Nader's quite right: many ardent FSA supporters are sceptical about every report of sectarian violence and excesses, including corruption. But, they might reply, there is good reason for this. As everyone knows, information about Syria does tend to be unreliable -as is to be expected in wartime. and we know there is a lot of deliberate falsification. Besides, even when reliable, it is incomplete, lacking context.
More blind FSA apologetics? Not at all, and this is where Nader may oversimplify. You can be sceptical about EVERY report of FSA wrongdoing, yet absolutely certain that just such wrongdoing occurs. Take reports of looting, for instance. Perhaps these are to be doubted, because those who report it may have been hostile to the FSA to start with. But at the same time - to revisit a 'good' fight - it's worth recalling the words of a British officer about the behaviour of Allied troops in World War II: "they looted just as much as the Nazis. The only difference was, they didn't keep records of it." And so it was with every war crime imaginable, even among the Allies. Somehow there's arisen, between then and now, a childish idea of what is the best that can be expected in all-out, prolonged warfare. Of course some FSA units, not just bogus ones, loot. Of course prisoners are executed. Of course shabiha are tortured and executed, as well as some wrongly accused of being shabiha. Of course FSA units and soldiers don't only attack Alawites and Shiites when militarily necessary, but also out of blanket hatred. And of course this is serious wrongdoing. So the idea that those who support the FSA 100% are in denial is plausible only if they're thought to have a childish idea of the fighting, which by now seems a bit unlikely.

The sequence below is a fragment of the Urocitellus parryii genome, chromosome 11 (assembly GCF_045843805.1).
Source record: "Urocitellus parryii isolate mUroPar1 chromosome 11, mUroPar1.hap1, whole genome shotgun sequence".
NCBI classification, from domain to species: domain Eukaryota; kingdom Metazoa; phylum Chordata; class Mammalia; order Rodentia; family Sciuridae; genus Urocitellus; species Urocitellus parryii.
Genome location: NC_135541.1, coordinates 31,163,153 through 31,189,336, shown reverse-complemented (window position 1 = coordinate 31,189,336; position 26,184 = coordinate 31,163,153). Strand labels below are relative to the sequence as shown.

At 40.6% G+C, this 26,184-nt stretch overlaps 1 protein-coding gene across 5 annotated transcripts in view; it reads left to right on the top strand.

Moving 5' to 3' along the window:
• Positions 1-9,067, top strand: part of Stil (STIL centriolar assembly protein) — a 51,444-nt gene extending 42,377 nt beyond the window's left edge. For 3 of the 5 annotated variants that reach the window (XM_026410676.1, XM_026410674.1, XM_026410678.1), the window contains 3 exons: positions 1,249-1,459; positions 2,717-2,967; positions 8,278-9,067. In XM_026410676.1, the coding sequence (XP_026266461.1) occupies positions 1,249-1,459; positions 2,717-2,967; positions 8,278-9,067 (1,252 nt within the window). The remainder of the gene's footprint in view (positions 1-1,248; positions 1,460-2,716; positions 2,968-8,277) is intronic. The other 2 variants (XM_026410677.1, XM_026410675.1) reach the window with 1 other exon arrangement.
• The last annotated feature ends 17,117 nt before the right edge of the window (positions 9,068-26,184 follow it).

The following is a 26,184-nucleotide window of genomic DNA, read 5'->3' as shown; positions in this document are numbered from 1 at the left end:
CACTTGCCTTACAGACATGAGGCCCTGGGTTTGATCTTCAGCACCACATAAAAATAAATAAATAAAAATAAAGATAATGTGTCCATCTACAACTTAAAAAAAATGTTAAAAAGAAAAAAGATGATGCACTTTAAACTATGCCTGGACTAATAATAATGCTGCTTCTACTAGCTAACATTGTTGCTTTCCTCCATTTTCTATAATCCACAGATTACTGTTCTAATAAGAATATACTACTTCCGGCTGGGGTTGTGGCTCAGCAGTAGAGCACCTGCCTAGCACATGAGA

This in turn raises questions about the third category, Everyone Else. No doubt those who meticulously record every plausible but unverifiable instance of looting, summary executions, corruption and sectarianism believe themselves to be the standard bearers of fairness and morality. Let the chips fall where they may, perhaps. But this is not genuine fairness, nor is it morally defensible. 'Everyone else' is thoroughly aware just how much is at stake. They know what will happen if the FSA loses, and how badly it needs whole-hearted support. Yet Nader says that some of them can only "begrudgingly accept the new dominance of armed partisans as the only alternative". Others actually want the FSA to scale down its operations.Well, then, is there anyone left in this category whose support is less grudging? Nader suggests as much when describing his preferred subgroup of Everyone Else: